He might not lead the unit in explosive plays or touchdowns (Wykeen Gill and Malik Knowles will probably top him in those categories), but he has a terrific relationship with quarterback Skylar Thompson and he is a senior leader. Those two things should make him the most consistent target in the passing game. I feel very confident he will lead the team in catches.
Schoen has his limitations, but he caught 32 passes for 520 yards and two touchdowns last season. That’s more than the rest of K-State’s receivers accomplished together.
As for your basketball question ...
Leading scorer: Xavier Sneed. He should make a run at 15-plus points per game as the focal point of this team.
Leading rebounder: Makol Mawien. The Wildcats will rejoice if he can score, too.
Leading passer: David Sloan. The safe pick is probably Cartier Diarra, because he’s in line to take over at point guard. But he’s never been big on assists. Sloan averaged nearly 10 dimes in junior college. I’m going with him.
Wykeen Gill seems poised for a breakout season.
He only has seven catches for 54 yards to his name, but he was a highlight machine during spring practices. Every time I watched the Wildcats go deep, it seemed like he was getting open and making a big-time catch.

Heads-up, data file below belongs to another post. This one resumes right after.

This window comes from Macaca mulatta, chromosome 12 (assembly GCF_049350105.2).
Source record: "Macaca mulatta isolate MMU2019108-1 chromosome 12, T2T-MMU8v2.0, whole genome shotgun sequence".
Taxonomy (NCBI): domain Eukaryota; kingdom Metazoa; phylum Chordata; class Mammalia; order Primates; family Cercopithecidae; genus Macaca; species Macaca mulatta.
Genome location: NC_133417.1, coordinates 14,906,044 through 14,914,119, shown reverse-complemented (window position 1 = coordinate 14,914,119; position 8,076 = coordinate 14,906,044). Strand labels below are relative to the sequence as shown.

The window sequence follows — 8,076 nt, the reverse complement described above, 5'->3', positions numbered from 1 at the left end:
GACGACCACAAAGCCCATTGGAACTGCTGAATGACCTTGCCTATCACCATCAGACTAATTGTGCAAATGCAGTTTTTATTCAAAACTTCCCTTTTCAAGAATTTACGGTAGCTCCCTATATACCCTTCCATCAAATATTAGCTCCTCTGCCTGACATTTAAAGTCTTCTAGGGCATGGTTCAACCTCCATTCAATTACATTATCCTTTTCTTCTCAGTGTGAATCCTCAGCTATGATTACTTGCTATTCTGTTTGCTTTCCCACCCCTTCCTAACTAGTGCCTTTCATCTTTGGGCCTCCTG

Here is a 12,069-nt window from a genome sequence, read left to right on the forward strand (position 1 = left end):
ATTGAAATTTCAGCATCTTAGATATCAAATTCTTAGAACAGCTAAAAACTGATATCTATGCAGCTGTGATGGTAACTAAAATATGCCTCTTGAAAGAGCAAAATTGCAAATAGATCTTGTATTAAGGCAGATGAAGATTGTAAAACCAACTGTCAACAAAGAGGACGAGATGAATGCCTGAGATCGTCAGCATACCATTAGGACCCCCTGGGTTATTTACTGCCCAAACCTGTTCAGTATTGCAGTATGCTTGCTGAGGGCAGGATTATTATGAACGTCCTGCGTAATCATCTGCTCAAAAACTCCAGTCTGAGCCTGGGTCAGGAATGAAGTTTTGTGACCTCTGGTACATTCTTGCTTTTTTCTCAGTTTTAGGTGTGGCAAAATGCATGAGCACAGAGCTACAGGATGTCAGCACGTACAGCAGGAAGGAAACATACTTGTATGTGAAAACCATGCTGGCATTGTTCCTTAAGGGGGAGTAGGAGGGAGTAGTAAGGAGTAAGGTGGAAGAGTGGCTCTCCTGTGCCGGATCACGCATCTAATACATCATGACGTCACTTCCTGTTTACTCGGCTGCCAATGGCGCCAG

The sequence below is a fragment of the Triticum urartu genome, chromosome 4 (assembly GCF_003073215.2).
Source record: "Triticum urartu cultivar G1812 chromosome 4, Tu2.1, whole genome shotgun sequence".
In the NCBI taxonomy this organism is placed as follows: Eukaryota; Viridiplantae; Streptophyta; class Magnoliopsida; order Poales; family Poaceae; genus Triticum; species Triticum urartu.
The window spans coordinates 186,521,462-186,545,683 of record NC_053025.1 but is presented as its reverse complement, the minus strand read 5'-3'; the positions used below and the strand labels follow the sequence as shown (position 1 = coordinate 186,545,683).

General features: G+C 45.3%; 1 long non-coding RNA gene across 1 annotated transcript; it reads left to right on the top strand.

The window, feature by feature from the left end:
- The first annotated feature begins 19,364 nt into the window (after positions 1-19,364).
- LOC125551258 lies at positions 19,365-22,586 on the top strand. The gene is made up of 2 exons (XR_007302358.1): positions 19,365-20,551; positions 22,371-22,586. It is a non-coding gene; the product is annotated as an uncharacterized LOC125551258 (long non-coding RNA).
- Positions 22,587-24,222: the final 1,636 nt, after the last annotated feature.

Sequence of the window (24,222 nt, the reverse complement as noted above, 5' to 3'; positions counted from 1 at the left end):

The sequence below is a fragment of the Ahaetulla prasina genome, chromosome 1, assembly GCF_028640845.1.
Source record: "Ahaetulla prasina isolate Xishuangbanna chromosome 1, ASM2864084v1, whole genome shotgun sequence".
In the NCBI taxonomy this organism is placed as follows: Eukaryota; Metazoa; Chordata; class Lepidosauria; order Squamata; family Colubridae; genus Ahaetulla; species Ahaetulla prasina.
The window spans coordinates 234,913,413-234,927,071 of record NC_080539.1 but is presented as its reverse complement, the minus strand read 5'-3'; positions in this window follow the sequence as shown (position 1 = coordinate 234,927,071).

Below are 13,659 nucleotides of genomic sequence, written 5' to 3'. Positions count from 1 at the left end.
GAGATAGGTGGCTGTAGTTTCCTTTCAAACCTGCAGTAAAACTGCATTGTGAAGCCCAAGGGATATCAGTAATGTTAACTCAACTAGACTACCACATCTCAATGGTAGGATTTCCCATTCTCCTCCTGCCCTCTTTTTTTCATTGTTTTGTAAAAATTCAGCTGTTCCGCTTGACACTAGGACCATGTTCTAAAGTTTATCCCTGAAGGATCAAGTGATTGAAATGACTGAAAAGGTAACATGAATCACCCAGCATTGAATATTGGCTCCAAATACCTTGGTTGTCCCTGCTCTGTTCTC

It was the same thing two springs ago. He’s ready to contribute.
Offensive coordinator Courtney Messingham likes to keep defenses off balance with the occasional deep ball to speedy receivers. Gill could be his go-to guy next season.
He’s currently a walk-on receiver for the Wildcats, but it’s easy to see him making a name for himself this season.
Anyone who emerges at running back (Jordon Brown, James Gilbert, Clyde Price) will have a shot to do the same.
I also think Wyatt Hubert will have a big season at defensive end, but I’m not sure you can say he’s under the radar.
Someone on our staff will be there to write about Purple & Black while they are playing in Wichita.
Not sure what my work plans are just yet for the final weekend of July, so I can’t say for sure it will be me. But we’ll have them covered.
It would be fun to head down to Wichita and watch Purple & Black play in The Basketball Tournament alongside alumni teams from KU and Wichita State. I’ve sadly never attended a game at Koch Arena. But we will have other reporters at the event, so my services may not be required. I guess we’ll have to wait and see.